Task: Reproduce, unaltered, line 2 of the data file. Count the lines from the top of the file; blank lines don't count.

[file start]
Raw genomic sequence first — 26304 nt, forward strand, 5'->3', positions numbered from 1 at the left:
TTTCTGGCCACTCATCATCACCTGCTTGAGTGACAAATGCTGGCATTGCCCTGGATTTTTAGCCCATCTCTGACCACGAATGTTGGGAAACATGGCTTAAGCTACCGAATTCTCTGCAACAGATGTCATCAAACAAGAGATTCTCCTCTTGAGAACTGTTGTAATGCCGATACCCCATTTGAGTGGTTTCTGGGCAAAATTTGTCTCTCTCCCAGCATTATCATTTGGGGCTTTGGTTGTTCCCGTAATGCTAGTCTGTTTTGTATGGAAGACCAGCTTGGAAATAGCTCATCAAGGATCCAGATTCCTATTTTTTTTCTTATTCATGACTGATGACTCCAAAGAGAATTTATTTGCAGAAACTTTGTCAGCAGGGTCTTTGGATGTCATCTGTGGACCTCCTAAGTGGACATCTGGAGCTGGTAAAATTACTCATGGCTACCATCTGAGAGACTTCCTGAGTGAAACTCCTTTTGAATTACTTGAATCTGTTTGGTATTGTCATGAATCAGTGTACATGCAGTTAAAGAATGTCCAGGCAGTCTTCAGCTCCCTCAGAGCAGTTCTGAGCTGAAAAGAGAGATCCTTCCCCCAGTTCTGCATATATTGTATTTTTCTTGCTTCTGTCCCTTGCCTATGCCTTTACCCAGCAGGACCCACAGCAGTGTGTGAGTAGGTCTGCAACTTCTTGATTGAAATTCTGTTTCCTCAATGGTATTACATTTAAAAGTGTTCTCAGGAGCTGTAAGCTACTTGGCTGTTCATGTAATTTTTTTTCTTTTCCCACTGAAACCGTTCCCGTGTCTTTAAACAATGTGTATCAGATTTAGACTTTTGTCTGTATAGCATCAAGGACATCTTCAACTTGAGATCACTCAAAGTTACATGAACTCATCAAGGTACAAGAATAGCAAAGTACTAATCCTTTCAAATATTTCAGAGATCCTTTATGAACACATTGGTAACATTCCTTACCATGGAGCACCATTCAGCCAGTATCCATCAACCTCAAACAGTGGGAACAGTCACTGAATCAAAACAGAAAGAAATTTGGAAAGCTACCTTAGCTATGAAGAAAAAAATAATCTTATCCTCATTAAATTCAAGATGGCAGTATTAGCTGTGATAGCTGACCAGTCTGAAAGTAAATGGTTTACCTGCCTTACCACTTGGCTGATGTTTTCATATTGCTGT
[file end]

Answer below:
TTTCTGGCCACTCATCATCACCTGCTTGAGTGACAAATGCTGGCATTGCCCTGGATTTTTAGCCCATCTCTGACCACGAATGTTGGGAAACATGGCTTAAGCTACCGAATTCTCTGCAACAGATGTCATCAAACAAGAGATTCTCCTCTTGAGAACTGTTGTAATGCCGATACCCCATTTGAGTGGTTTCTGGGCAAAATTTGTCTCTCTCCCAGCATTATCATTTGGGGCTTTGGTTGTTCCCGTAATGCTAGTCTGTTTTGTATGGAAGACCAGCTTGGAAATAGCTCATCAAGGATCCAGATTCCTATTTTTTTTCTTATTCATGACTGATGACTCCAAAGAGAATTTATTTGCAGAAACTTTGTCAGCAGGGTCTTTGGATGTCATCTGTGGACCTCCTAAGTGGACATCTGGAGCTGGTAAAATTACTCATGGCTACCATCTGAGAGACTTCCTGAGTGAAACTCCTTTTGAATTACTTGAATCTGTTTGGTATTGTCATGAATCAGTGTACATGCAGTTAAAGAATGTCCAGGCAGTCTTCAGCTCCCTCAGAGCAGTTCTGAGCTGAAAAGAGAGATCCTTCCCCCAGTTCTGCATATATTGTATTTTTCTTGCTTCTGTCCCTTGCCTATGCCTTTACCCAGCAGGACCCACAGCAGTGTGTGAGTAGGTCTGCAACTTCTTGATTGAAATTCTGTTTCCTCAATGGTATTACATTTAAAAGTGTTCTCAGGAGCTGTAAGCTACTTGGCTGTTCATGTAATTTTTTTTCTTTTCCCACTGAAACCGTTCCCGTGTCTTTAAACAATGTGTATCAGATTTAGACTTTTGTCTGTATAGCATCAAGGACATCTTCAACTTGAGATCACTCAAAGTTACATGAACTCATCAAGGTACAAGAATAGCAAAGTACTAATCCTTTCAAATATTTCAGAGATCCTTTATGAACACATTGGTAACATTCCTTACCATGGAGCACCATTCAGCCAGTATCCATCAACCTCAAACAGTGGGAACAGTCACTGAATCAAAACAGAAAGAAATTTGGAAAGCTACCTTAGCTATGAAGAAAAAAATAATCTTATCCTCATTAAATTCAAGATGGCAGTATTAGCTGTGATAGCTGACCAGTCTGAAAGTAAATGGTTTACCTGCCTTACCACTTGGCTGATGTTTTCATATTGCTGT